When we raised the point that “repair is essential” – especially during a pandemic – we received many messages both from repair shops who couldn’t stay open as they were not considered “essential” and from individuals who were trying to fix their devices but couldn’t access skilled technicians or spare parts.

This confirmed, if necessary, the important role of repair in building resilient communities, which can’t always rely on global, traditional supply chains.

Now that we’re looking ahead at what kind of world we want post-Covid-19, we must ensure that the independent repair and reuse sectors are not forgotten. Not only repair and reuse are essential to reach our climate and sustainability ambitions, both at national and EU levels; they also provide opportunities for jobs and training that will likely be much needed in the next few months and years.

The year Heroes of Repair took the front stage

Since launching the campaign in September 2019, we’ve grown from a few members to 40 organisations in 15 European countries making up this coalition fighting for a universal Right to Repair in Europe. Many of them are networks themselves gathering hundreds of community repair initiatives, professional repairers and repair enthusiasts!

So when the time came to celebrate International Repair Day in October,  we wanted to highlight individuals across Europe who are making a significant contribution to repair in their communities. From community volunteers to skilled technicians and activists, we were incredibly proud to introduce you to our Heroes of Repair!

 

For us, it’s absolutely essential to amplify the work of these individuals. Especially when they’re being sued by $1 trillion company Apple, like Norwegian repairer Henrik Huseby. In the main set-back to Right to Repair of 2020, the Norwegian Supreme Court eventually ruled in favour of Apple – demonstrating that the letter of the law is completely inappropriate to the moment we are living and should be changed with ambitious legislation!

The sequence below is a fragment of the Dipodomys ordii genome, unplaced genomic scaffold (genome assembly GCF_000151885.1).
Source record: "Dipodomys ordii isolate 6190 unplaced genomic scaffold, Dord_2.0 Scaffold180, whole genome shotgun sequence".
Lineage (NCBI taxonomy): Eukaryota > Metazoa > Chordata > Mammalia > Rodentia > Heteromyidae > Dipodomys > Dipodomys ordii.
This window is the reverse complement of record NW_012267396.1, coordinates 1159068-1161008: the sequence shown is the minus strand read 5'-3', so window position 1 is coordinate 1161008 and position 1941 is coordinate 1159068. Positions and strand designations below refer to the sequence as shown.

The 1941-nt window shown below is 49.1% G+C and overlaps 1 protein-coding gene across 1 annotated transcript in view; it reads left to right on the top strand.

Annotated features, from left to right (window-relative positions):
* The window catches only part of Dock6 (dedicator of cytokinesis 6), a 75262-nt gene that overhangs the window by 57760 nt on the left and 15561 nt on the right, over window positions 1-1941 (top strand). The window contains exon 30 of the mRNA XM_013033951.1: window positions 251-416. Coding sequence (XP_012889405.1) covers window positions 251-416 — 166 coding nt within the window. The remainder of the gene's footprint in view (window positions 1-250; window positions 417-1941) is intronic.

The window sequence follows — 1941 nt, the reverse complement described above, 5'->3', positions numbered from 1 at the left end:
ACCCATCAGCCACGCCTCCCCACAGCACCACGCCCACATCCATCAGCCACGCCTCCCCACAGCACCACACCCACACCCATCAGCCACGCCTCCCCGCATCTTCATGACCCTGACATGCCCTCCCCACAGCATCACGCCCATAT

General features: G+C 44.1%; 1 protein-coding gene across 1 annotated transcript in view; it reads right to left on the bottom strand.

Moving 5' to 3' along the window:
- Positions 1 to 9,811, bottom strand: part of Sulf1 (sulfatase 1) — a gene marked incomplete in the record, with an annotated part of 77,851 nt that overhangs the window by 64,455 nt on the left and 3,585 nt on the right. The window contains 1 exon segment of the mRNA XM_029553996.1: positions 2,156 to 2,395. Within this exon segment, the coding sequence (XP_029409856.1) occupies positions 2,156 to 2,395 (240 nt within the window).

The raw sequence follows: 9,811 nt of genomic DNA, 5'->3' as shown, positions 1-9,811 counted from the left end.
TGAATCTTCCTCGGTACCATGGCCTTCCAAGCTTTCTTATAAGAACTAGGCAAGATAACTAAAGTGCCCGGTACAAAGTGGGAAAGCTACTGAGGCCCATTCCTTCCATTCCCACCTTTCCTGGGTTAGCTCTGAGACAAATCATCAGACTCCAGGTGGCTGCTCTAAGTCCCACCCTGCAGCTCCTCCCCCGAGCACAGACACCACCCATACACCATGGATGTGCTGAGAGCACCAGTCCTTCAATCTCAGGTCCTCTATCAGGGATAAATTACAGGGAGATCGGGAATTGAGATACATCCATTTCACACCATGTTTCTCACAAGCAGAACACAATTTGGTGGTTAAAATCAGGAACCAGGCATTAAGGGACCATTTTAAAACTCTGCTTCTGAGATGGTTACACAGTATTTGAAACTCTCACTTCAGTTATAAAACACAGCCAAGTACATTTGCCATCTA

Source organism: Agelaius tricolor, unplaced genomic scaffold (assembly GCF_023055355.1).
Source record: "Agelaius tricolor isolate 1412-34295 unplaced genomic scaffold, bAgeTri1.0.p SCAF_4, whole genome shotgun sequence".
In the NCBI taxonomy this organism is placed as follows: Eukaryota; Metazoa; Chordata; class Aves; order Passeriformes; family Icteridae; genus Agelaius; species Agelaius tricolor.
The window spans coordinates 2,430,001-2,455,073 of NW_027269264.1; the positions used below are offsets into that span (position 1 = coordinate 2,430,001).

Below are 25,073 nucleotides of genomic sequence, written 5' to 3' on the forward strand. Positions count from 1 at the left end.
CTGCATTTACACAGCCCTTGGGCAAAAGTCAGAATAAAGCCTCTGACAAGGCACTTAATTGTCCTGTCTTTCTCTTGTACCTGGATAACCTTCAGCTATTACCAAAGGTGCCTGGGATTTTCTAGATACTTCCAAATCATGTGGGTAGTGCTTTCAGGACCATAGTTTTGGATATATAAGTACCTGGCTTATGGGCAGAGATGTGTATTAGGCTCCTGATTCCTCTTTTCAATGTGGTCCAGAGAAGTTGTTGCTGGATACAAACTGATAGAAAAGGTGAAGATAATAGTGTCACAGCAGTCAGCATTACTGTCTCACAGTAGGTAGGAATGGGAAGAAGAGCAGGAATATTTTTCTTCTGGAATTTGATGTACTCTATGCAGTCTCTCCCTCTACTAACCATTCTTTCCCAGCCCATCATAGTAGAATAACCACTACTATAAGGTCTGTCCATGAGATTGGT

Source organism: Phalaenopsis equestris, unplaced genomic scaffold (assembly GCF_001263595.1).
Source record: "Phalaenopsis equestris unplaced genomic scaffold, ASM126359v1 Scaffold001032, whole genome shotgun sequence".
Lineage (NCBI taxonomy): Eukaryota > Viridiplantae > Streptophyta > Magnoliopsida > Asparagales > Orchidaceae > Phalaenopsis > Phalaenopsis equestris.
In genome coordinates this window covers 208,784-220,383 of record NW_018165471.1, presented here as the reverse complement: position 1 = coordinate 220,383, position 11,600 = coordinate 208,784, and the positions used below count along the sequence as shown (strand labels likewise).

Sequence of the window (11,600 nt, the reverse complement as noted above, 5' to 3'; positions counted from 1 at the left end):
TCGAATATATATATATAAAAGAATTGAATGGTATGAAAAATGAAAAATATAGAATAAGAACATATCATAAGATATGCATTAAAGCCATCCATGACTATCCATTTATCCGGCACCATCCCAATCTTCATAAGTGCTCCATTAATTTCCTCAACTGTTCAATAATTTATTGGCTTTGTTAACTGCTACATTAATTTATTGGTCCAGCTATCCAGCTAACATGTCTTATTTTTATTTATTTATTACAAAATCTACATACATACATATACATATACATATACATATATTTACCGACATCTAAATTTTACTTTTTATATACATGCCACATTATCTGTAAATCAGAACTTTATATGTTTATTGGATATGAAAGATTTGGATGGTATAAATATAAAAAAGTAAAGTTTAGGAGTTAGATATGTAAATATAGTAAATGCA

What’s next for us?

We can’t wait to keep campaigning in 2021. There’s so much that needs to be achieved – from including more products to the scope of Right to Repair regulations, to putting the issue of software obsolescence on the table, to resuming the conversation on a EU-wide repairability index all the while continuing to expand our networks of supporters and members across Europe.

We know we’ll be going against big interests next year and a strong pushback from the industry.

We need your help to achieve all of this – to and make sure we can fund our campaign materials, lobby policy makers, organise stunts, while keeping you informed on what’s happening.

  • January 3, 2021

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Our funders

EPA National Waste Prevention Programme

CRNI supports its members and works to mainstream reuse thanks to core funding provided by the EPA under the National Waste Prevention Programme.

For more information about the programme see here.

Project Funding

Pilot Northern Ireland Reuse and Repair Network

CRNI received funding from the Department of Agriculture, Environment and rural Affairs in 2020 to carry out a pilot establishing a reuse and repair network in Northern Ireland.

For more information about the project see here.

Circular Textiles

CRNI is leading an EPA Green Enterprise project Circular Textiles, which will test the impact of three different separate collection systems for textiles and explore how we could manage the additional quantity of textiles that are collected. This project will be concluded in 2022.

For more information about the project see here.